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Spring is springing in Peterborough, I've seen the collared doves in the garden searching thro straw on top of my theoretical veggie patch, with a 'nesting' look in their eyes. The 7ft tall yucca which lay down almost horizontal in the subzero temps is back to its original angle and the daffs are 3 inches high!
Hello, what shall i do with my brussel sprout stalks, that are still in the ground from summer? Does anyone know if the stalks are Edible ?
Like every keen gardener i am long awaiting spring and to see my wide variety of beautiful poppys come into flower.I think the harsh weather over the festive season did alot of damage to most gardens including my not very established bay tree that sat potted by my front door most of the leaves have turned a rusty brown colour and its looking rather weatherd as bay trees are hardy i am very baffled by this any advise would be appreciated.
I too spent a few hours in my garden last weekend, clearing away dead stems in readiness for the spring bulbs. sadly, I think i hve lost several phormiums, and my euphorbia has bee flattened to the ground, although the flowering bracts are still colourful. i am looking forward to getting back into the garden, I am really enjoying Carole Klein's programme from Glebe Cottage. I think she should have been offered the lead presenter's spot on Gardener's World; her enthusiasm and love of plants is inspirational. However, good luck to Monty too.
we have three large trees in a small garden ash pine and oak.all have a preservation order on them.not having very good health, we find the leaves far to much for us to clear.not getting any help from the people who put them on,can anybody tell me if the leaves that fall onto the garden will do any harm to my we are cleaning up leaves and pine cones all year long.will the leaves be good for the garden or not.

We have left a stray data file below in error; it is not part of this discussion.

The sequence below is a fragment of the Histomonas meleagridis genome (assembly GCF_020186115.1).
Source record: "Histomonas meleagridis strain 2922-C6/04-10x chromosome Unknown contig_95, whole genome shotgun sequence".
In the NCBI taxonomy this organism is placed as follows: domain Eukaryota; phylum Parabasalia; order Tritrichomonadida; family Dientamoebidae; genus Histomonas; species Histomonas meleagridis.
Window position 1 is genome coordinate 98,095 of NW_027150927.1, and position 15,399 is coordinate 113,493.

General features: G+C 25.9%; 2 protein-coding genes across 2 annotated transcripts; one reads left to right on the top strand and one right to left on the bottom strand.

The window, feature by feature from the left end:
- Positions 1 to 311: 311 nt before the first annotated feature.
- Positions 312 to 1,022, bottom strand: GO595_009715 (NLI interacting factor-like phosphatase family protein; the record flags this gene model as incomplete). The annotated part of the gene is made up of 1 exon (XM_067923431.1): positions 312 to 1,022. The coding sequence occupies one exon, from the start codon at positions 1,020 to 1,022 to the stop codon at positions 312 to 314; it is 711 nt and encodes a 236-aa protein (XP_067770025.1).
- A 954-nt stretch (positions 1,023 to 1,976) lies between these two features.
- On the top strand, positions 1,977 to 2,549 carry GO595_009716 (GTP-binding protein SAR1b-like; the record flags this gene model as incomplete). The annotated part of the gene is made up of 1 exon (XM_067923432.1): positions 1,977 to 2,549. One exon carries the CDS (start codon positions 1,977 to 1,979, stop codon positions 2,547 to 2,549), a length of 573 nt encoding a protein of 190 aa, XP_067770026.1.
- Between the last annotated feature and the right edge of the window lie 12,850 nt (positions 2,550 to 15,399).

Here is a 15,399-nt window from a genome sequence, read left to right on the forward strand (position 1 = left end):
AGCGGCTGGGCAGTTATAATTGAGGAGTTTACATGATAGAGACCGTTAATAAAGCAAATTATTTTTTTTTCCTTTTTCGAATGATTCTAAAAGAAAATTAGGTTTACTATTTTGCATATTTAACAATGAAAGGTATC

Am very jealous of post 21, my daffs are only just showing and I live in the same area! It just goes to show the different micro-climates in different gardens. I did go up a ladder and prune my Wisteria though, so am doing something useful ;0)Carol K is inspiring me...
I've only a small garden and have lost many plants, previousy hardy here for the last 10 years. My Ceanothus Concha, the pale green Pittosporum and the Clematis napulensis, both grown from from seed. Even the foliage of my rose Mermaid, has had all its shoots frosted off, but will, I hope, survive. Though I grieve their passing, in such a small space it does offer new planting opportunities and a chance to move things round. Gardens (and life) would be boring without change.
I also find myself in the same situation: preparing the garden for the spring season. Searching the Internet I saw a software that could give me a hand in the design of my green space in the country: it is called Pro-Landscape and saw him after viewing the site Allows you to create photo-realistic simulations, to make plans and get detailed bills of materials and botanical cards. With this software I hope to create a magnificent garden.
Hi, can anyone help me please, i bought a williams pear tree last year and planted it in the garden, looks like some new growth coming through after the freezing winter we had here in north east. It stands about 3.5ft tall, with a few twigs sprouted last year, approx 4 inches long. How do I prune it, when and should I prune it this year? I dont want a tall tree, more a bushy type if thats possible. Any suggestions very welcome.
I have a Torbay Palm that's about 20ft tall. Since the cold weather, all the leaves have fallen and the bottom 3 or 4 foot of truck has gone black. Help, what should I do?
I too have a Torbay Palm about 10ft tall, and after all the snow that lingered in the midlands area, the leaves have all fallen off, but trunks look fine, should I cut the tree down or leave it to see if any leaves start to form from the bottom of trunk?
Sarahallen, I think as long as they are removed from grass, they can be left on the soil to rot down. As well as gathering in bags for leaf mould in Autumn, I do a quick rake of the grass every so often and pile them on to the borders, bulbs do eventually find a way through :0)
Melissa  Green

As winter days recede and more and more sunny days are present on the weather forecast, there is every reason to turn your attention to your garden.There is a large number of gardening tasks you should address. So many in fact that you will find it hard to prioritise and focus your attention on the truly important ones. This article will definitely give you a head start:

Don't be negligent about your garden and deal with these tasks in a timely manner. You will revel in the wonderful impact they make on your garden


A bit late now Melissa

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